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People Are Literally Driving Through Flames to Escape This California Wildfire

2,400 homes near Santa Barbara have been evacuated.

by Alex Lubben
Nov 26 2019, 5:51pm

Firefighters were desperately battling fast-moving wildfires burning through the hills just outside Santa Barbara Tuesday morning, attempting to keep the fire outside of city limits as residents evacuated along highways surrounded by flames.

The Cave Fire, a blaze at least 3,100 acres large and 0% contained, is burning dangerously close to homes in Santa Barbara, prompting mandatory evacuations of 2,400 homes and cutting power to residents in the southern part of Santa Barbara County. The fire sparked at around 4 p.m. Monday in the Santa Ynez Mountains in an area that hasn’t burned since 1990.

Capt. Daniel Bertucelli, a Santa Barbara County Fire Department spokesperson, told the Los Angeles Times that he could see the fire growing as he drove along Highway 154 on Monday night. He was driving at 55 mph, and the fire was moving at about the same speed, he said.

As of Monday night, it wasn’t clear whether the fire had damaged any homes. But the county declared a local state of emergency, and neighboring counties sent what help they could.

Thankfully, a winter storm was expected to bring rain to the area on Tuesday, which, if it shows up, will help tame the blaze.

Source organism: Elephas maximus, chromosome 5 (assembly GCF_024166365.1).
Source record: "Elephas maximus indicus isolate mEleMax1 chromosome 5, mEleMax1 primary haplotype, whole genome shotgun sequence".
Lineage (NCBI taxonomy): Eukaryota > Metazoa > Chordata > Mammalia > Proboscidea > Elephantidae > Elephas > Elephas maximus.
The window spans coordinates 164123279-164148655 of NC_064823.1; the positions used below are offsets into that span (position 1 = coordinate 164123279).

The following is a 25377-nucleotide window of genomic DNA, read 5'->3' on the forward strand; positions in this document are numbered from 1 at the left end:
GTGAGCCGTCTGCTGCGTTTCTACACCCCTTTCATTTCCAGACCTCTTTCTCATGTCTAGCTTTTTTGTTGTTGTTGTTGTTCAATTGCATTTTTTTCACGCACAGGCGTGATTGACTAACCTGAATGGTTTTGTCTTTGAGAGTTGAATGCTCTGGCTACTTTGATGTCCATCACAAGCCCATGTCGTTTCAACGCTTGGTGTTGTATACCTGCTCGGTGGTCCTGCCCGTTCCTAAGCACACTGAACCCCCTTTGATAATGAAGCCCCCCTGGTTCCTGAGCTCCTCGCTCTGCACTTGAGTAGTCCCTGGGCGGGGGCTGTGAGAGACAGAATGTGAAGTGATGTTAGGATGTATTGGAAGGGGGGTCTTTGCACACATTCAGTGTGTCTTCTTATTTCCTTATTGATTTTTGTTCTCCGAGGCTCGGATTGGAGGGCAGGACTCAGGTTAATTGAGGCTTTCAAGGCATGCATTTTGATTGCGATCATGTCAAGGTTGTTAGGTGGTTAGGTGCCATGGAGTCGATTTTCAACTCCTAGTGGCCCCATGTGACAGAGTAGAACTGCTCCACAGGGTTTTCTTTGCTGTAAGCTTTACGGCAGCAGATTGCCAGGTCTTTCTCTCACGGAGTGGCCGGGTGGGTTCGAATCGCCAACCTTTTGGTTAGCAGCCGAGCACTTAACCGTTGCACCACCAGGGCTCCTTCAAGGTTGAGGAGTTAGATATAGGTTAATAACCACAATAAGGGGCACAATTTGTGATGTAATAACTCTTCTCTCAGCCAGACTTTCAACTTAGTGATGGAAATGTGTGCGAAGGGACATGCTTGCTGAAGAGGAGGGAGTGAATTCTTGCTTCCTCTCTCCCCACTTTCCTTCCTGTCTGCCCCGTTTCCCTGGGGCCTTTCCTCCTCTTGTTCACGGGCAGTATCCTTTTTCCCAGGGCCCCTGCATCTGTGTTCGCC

“Hopefully Mother Nature will help us out tomorrow,” Bertucelli said.

Already, firefighting forces were at the scene in numbers. A helicopter dropped water on the flames from above, aided by a “Firehawk” firefighting plane, according to the local ABC affiliate. Multiple fire crews battled the fire from the ground.

The fire was raging through dense brush that hasn’t burned since the Painted Cave fire in 1990, propelled by a dry breeze.

Sitting at a restaurant outside in Southern California, with fires in the hills in sight, feels to some like it’s an increasingly frequent occurrence.

That’s because fires in California are happening more often. Human-caused climate change makes fires in the western U.S. bigger, more intense, and more frequent. Between 1972 to 2018, annual area burned in California’s summertime forest fires increased eight times, according to research published in July.

Cover: Wind blows embers as the Cave Fire burns a hillside in Santa Barbara, California, on Nov. 26, 2019. (Photo by KYLE GRILLOT/AFP via Getty Images)

Tagged:
California
climate change
southern california
Santa Barbara
Wildfire
cave fire